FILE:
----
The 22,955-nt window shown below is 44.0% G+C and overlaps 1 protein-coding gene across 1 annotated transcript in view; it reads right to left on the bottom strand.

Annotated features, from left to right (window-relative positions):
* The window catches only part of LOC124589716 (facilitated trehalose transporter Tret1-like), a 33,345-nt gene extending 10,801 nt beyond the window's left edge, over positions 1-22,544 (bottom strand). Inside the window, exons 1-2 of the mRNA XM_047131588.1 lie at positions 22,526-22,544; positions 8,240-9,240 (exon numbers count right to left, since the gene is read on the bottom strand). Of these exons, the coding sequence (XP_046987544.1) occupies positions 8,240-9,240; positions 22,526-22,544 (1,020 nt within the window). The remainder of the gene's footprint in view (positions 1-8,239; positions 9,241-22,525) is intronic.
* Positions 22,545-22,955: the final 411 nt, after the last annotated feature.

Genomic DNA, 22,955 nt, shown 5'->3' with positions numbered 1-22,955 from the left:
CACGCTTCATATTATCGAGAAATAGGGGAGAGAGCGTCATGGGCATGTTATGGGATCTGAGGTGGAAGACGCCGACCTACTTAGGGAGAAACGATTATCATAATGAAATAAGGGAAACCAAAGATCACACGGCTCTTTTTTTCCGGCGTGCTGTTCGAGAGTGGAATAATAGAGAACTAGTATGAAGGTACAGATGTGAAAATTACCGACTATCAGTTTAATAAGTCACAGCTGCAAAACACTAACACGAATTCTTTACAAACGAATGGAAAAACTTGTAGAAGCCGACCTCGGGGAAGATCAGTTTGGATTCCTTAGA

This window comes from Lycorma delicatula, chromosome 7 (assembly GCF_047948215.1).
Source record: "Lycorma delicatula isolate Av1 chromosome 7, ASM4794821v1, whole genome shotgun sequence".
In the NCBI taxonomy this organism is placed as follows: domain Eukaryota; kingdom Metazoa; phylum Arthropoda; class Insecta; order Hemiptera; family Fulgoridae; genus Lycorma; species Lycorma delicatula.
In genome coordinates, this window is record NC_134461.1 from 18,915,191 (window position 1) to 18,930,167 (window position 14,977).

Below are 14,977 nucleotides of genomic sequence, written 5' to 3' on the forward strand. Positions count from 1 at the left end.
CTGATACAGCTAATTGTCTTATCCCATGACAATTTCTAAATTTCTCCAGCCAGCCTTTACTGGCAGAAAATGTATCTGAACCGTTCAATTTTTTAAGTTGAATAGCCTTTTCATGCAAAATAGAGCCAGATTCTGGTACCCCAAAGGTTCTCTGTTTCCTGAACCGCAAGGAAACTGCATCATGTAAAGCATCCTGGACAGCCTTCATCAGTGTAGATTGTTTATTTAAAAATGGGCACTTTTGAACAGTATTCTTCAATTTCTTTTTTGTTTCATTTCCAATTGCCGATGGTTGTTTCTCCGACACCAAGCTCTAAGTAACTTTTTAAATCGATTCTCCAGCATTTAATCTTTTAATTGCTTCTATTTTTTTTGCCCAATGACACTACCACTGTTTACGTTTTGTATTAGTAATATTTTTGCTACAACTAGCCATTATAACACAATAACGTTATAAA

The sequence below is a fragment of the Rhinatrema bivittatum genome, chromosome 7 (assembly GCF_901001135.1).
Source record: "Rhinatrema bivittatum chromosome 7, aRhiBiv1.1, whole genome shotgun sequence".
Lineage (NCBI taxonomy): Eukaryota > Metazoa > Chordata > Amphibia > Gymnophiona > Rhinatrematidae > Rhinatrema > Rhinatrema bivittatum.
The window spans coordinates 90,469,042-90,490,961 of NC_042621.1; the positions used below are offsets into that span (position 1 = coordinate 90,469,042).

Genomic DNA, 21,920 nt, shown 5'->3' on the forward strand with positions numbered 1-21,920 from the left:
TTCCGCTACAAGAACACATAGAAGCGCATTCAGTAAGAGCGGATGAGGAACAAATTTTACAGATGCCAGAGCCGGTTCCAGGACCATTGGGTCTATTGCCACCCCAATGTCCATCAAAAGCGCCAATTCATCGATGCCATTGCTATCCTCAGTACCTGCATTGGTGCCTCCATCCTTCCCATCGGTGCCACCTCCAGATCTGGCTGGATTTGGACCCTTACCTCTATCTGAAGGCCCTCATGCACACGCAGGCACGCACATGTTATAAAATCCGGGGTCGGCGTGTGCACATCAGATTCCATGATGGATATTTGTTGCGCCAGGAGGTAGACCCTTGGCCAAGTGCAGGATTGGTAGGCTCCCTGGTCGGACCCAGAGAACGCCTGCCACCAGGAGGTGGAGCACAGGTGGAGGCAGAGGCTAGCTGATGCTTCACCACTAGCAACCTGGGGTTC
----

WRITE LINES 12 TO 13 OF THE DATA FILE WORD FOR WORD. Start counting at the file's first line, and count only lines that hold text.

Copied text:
CTGATACAGCTAATTGTCTTATCCCATGACAATTTCTAAATTTCTCCAGCCAGCCTTTACTGGCAGAAAATGTATCTGAACCGTTCAATTTTTTAAGTTGAATAGCCTTTTCATGCAAAATAGAGCCAGATTCTGGTACCCCAAAGGTTCTCTGTTTCCTGAACCGCAAGGAAACTGCATCATGTAAAGCATCCTGGACAGCCTTCATCAGTGTAGATTGTTTATTTAAAAATGGGCACTTTTGAACAGTATTCTTCAATTTCTTTTTTGTTTCATTTCCAATTGCCGATGGTTGTTTCTCCGACACCAAGCTCTAAGTAACTTTTTAAATCGATTCTCCAGCATTTAATCTTTTAATTGCTTCTATTTTTTTTGCCCAATGACACTACCACTGTTTACGTTTTGTATTAGTAATATTTTTGCTACAACTAGCCATTATAACACAATAACGTTATAAA

The sequence below is a fragment of the Rhinatrema bivittatum genome, chromosome 7 (assembly GCF_901001135.1).